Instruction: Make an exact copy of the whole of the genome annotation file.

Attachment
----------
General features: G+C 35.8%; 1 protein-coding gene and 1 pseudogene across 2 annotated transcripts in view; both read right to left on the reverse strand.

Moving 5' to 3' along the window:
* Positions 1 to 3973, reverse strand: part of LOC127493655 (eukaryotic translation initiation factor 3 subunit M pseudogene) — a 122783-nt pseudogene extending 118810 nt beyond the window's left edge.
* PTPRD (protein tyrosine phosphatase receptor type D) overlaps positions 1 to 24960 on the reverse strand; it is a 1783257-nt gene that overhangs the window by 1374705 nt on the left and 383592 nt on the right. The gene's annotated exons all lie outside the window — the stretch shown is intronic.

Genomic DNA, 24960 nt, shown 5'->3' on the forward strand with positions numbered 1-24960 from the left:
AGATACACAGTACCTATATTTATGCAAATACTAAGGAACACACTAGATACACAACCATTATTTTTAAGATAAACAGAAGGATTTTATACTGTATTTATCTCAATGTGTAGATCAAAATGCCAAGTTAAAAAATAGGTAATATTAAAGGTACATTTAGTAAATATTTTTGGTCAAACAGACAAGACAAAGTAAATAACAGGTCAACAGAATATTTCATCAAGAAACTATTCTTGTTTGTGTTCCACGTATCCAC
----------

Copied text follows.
General features: G+C 35.8%; 1 protein-coding gene and 1 pseudogene across 2 annotated transcripts in view; both read right to left on the reverse strand.

Moving 5' to 3' along the window:
* Positions 1 to 3973, reverse strand: part of LOC127493655 (eukaryotic translation initiation factor 3 subunit M pseudogene) — a 122783-nt pseudogene extending 118810 nt beyond the window's left edge.
* PTPRD (protein tyrosine phosphatase receptor type D) overlaps positions 1 to 24960 on the reverse strand; it is a 1783257-nt gene that overhangs the window by 1374705 nt on the left and 383592 nt on the right. The gene's annotated exons all lie outside the window — the stretch shown is intronic.

Genomic DNA, 24960 nt, shown 5'->3' on the forward strand with positions numbered 1-24960 from the left:
AGATACACAGTACCTATATTTATGCAAATACTAAGGAACACACTAGATACACAACCATTATTTTTAAGATAAACAGAAGGATTTTATACTGTATTTATCTCAATGTGTAGATCAAAATGCCAAGTTAAAAAATAGGTAATATTAAAGGTACATTTAGTAAATATTTTTGGTCAAACAGACAAGACAAAGTAAATAACAGGTCAACAGAATATTTCATCAAGAAACTATTCTTGTTTGTGTTCCACGTATCCAC